The idea of living our story out to the best of our ability was a new concept for me which was perhaps part of the reason why I enjoyed this book so much. Miller offers plenty of nuggets of wisdom throughout making this book a combination of a novel and instruction manuel. I would highly recommend this book to anyone who is looking for a good page-turner. The stories really move the book along and the 250 pages seem to fly by. If you are looking for a good book, go get this one. It is well worth your time.

012 - Forgotten God

I recently read through Chan's first book Crazy Love and thought it was so good I went and got his second book. This book is all about the Holy Spirit. Chan makes it clear from the beginning that he will not get too heavy into the theology of the Holy Spirit and more about what it means to have the Spirit working in our lives. I've read several books on the theology of the Holy Spirit and several books like this one about how to let the Spirit work in our lives.

First let me say that this book is very well written. There are several quotes and nuggets of insight throughout the book. Several of the illustrations were hastily underlined and I'm sitting waiting to use them myself. Chan writes in a very readable style and puts some of the heavier theology on the bottom shelf so anyone can grasp it and comprehend it...

However, there are a few fallbacks of this book. First of all reading this book doesn't guarantee the Holy Spirit will move in your life. Second, Chan pretty much recycles a lot of the information that other authors have already said. This book isn't groundbreaking by any means. Despite the offer of easy reading and good illustrations all the information in this book can be found elsewhere. So all in all I would recommend this book if you haven't read a book about the Holy Spirit recently, but if you're an expert or if you've read widely on the subject of the HS then you probably shouldn't bother with this book.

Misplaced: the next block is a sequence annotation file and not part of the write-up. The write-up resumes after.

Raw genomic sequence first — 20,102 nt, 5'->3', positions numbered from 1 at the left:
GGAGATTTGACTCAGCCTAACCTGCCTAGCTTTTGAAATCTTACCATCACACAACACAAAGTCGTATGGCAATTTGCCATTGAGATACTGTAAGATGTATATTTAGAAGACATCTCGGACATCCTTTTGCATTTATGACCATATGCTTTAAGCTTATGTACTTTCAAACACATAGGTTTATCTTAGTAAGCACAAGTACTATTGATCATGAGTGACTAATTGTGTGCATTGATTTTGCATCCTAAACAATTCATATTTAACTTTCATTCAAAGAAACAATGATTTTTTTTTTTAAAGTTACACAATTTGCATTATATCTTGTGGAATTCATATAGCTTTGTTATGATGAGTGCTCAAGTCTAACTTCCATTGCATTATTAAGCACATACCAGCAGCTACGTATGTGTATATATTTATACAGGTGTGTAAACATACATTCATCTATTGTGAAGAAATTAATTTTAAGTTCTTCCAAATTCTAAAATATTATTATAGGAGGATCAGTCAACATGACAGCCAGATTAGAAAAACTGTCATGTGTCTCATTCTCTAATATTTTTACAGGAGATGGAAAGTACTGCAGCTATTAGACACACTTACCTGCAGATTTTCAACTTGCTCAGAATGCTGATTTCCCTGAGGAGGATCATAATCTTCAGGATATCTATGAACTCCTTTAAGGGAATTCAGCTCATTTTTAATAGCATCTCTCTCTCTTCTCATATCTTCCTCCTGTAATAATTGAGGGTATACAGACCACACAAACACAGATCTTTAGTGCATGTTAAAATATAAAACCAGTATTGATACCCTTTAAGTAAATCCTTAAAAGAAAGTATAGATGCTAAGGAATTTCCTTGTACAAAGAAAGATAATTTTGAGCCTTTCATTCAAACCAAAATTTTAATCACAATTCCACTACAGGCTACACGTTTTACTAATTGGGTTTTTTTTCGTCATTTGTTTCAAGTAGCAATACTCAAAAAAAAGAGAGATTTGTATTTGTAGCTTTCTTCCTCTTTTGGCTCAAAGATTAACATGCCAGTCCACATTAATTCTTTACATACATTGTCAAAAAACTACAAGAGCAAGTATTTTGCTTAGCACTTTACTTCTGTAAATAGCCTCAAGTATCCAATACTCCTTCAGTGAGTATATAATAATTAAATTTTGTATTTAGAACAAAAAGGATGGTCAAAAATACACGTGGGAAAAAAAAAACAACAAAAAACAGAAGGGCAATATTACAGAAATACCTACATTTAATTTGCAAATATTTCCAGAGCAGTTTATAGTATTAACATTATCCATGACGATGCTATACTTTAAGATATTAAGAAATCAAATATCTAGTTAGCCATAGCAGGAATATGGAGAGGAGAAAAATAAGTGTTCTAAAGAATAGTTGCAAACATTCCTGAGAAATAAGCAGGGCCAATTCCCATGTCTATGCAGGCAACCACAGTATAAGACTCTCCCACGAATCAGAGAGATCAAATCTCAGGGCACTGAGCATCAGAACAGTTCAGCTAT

011 - Tortured For Christ

I have owned this book for several years, but have never gotten around to reading it. Now I have. And to be honest, I'm not sure what took me so long. This book was one that I couldn't put down, but at the same time was tough to read. The book is the story of the life of Richard Wurmbrand who was a pastor in Romania who was captured and tortured by the Communists. This book was written merely days after his release from the country. It is moving and powerful. The stories of Wurmbrand's life are miraculous and unexplainable. The way God uses him is something many of us only dream about. But throughout the entire book Wurmbrand gives God credit for everything that happens. He blames the Communist system for his imprisonment, not the Communists. In fact, he shows perhaps the best example of Christ's love for his enemies that I have ever heard or seen.

This book has left me wanting more. More stories. More of God moving in my life. More copies of the book to give out to anyone who will read it. I would recommend this book to Christians. Anyone who follows Christ and wants to read the story of a man who is passionately pursuing God. Incredible read.

010 - Velvet Elvis

So I sat down to re-read Velvet Elvis (by Rob Bell) the other day and quickly discovered why I enjoyed the book so much the first time through. Bell writes in a very conversational way, and seems to be alright with everyone. He is slow to pick a fight and pretty much wants to live in harmony with everyone. Velvet Elvis explores a more "post-modern" view of the church. Bell lands with the Emerging Church (even though he denies being a part of it) on many topics. His book is very popular among young people looking for a new way to look at their faith. To be honest, the first time I read through this book I was in Bible college and still sorting out where I was theologically. At that point it was one of the best books I had ever read. This time through I was still impressed and challenged, but came away disagreeing with Bell more than last time.